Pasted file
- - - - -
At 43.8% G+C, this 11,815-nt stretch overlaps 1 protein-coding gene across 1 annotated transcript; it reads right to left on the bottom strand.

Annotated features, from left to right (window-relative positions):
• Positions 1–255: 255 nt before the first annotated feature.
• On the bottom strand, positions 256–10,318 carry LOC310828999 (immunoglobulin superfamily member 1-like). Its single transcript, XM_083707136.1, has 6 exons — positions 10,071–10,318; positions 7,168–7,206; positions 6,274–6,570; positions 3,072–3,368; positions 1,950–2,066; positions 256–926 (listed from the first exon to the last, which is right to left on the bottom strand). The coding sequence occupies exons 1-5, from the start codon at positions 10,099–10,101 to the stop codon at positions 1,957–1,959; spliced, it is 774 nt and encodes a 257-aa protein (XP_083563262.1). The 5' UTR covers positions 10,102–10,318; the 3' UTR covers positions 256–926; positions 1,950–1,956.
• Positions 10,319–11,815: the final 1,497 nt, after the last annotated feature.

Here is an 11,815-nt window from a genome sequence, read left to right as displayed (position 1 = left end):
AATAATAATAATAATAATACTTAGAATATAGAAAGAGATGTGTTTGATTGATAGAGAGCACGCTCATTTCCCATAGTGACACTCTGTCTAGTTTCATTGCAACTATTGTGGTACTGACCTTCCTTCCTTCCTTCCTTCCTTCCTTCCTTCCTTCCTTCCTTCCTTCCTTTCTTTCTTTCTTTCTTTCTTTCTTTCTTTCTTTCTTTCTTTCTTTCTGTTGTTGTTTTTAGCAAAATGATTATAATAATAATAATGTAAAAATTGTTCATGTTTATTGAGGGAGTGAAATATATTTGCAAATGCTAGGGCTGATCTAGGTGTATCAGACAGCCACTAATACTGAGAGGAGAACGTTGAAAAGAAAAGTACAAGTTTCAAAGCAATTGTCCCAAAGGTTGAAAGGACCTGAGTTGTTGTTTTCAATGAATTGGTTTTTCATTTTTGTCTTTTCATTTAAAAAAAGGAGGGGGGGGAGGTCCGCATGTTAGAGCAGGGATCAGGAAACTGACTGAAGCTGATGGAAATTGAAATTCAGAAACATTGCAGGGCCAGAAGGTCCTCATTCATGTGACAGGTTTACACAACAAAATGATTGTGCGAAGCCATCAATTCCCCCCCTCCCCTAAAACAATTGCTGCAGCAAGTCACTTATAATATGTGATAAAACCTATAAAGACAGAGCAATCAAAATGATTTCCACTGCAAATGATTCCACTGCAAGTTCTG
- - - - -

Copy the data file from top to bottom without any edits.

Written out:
At 43.8% G+C, this 11,815-nt stretch overlaps 1 protein-coding gene across 1 annotated transcript; it reads right to left on the bottom strand.

Annotated features, from left to right (window-relative positions):
• Positions 1–255: 255 nt before the first annotated feature.
• On the bottom strand, positions 256–10,318 carry LOC310828999 (immunoglobulin superfamily member 1-like). Its single transcript, XM_083707136.1, has 6 exons — positions 10,071–10,318; positions 7,168–7,206; positions 6,274–6,570; positions 3,072–3,368; positions 1,950–2,066; positions 256–926 (listed from the first exon to the last, which is right to left on the bottom strand). The coding sequence occupies exons 1-5, from the start codon at positions 10,099–10,101 to the stop codon at positions 1,957–1,959; spliced, it is 774 nt and encodes a 257-aa protein (XP_083563262.1). The 5' UTR covers positions 10,102–10,318; the 3' UTR covers positions 256–926; positions 1,950–1,956.
• Positions 10,319–11,815: the final 1,497 nt, after the last annotated feature.

Here is an 11,815-nt window from a genome sequence, read left to right as displayed (position 1 = left end):
AATAATAATAATAATAATACTTAGAATATAGAAAGAGATGTGTTTGATTGATAGAGAGCACGCTCATTTCCCATAGTGACACTCTGTCTAGTTTCATTGCAACTATTGTGGTACTGACCTTCCTTCCTTCCTTCCTTCCTTCCTTCCTTCCTTCCTTCCTTCCTTCCTTTCTTTCTTTCTTTCTTTCTTTCTTTCTTTCTTTCTTTCTTTCTTTCTGTTGTTGTTTTTAGCAAAATGATTATAATAATAATAATGTAAAAATTGTTCATGTTTATTGAGGGAGTGAAATATATTTGCAAATGCTAGGGCTGATCTAGGTGTATCAGACAGCCACTAATACTGAGAGGAGAACGTTGAAAAGAAAAGTACAAGTTTCAAAGCAATTGTCCCAAAGGTTGAAAGGACCTGAGTTGTTGTTTTCAATGAATTGGTTTTTCATTTTTGTCTTTTCATTTAAAAAAAGGAGGGGGGGGAGGTCCGCATGTTAGAGCAGGGATCAGGAAACTGACTGAAGCTGATGGAAATTGAAATTCAGAAACATTGCAGGGCCAGAAGGTCCTCATTCATGTGACAGGTTTACACAACAAAATGATTGTGCGAAGCCATCAATTCCCCCCCTCCCCTAAAACAATTGCTGCAGCAAGTCACTTATAATATGTGATAAAACCTATAAAGACAGAGCAATCAAAATGATTTCCACTGCAAATGATTCCACTGCAAGTTCTG